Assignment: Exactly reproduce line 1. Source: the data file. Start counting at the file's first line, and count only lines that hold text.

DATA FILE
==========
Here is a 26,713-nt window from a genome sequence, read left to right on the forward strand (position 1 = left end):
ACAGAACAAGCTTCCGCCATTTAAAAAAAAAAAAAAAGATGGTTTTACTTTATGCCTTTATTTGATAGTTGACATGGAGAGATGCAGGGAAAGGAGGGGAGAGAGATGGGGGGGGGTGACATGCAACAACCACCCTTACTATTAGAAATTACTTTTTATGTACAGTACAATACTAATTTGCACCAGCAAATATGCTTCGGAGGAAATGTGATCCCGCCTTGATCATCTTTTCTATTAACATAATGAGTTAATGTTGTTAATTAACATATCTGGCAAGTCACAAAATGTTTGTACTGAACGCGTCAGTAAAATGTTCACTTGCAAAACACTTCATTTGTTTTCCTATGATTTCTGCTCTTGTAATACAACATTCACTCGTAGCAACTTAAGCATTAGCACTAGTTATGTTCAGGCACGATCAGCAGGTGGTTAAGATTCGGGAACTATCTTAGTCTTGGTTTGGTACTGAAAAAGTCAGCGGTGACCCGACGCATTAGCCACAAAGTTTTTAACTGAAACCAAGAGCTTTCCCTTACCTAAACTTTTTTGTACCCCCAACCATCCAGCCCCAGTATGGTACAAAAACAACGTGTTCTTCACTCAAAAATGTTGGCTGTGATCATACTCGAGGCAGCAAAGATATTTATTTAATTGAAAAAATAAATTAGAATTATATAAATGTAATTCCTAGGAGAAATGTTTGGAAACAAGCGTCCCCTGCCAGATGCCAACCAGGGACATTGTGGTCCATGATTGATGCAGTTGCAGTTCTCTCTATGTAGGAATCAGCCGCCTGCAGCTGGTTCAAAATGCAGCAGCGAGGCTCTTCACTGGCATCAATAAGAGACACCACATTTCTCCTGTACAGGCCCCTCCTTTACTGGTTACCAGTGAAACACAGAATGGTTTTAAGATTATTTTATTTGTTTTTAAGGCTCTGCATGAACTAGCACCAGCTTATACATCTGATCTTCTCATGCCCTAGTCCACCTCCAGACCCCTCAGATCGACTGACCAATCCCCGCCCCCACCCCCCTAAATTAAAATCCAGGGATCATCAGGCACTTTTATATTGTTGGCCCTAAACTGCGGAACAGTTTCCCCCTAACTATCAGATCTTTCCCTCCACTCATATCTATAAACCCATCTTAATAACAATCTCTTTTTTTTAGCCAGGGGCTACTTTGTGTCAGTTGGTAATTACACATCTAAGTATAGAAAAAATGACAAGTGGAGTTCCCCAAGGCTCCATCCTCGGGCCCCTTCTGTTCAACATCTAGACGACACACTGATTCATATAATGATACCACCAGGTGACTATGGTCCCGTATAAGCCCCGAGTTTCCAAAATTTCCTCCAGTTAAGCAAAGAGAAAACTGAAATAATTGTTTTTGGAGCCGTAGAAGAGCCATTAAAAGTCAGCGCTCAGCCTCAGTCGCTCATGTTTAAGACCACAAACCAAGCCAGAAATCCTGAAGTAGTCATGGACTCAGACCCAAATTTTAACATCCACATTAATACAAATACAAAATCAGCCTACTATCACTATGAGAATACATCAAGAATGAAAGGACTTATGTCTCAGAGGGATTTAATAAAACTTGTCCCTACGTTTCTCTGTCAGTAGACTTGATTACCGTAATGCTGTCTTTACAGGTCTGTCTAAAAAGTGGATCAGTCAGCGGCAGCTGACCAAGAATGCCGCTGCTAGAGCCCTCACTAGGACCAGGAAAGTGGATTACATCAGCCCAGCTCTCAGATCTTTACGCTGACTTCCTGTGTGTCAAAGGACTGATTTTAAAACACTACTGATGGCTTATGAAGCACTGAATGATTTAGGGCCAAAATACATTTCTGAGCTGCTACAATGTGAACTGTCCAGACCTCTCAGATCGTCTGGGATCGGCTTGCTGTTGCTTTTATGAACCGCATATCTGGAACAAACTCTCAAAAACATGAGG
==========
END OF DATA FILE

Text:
Here is a 26,713-nt window from a genome sequence, read left to right on the forward strand (position 1 = left end):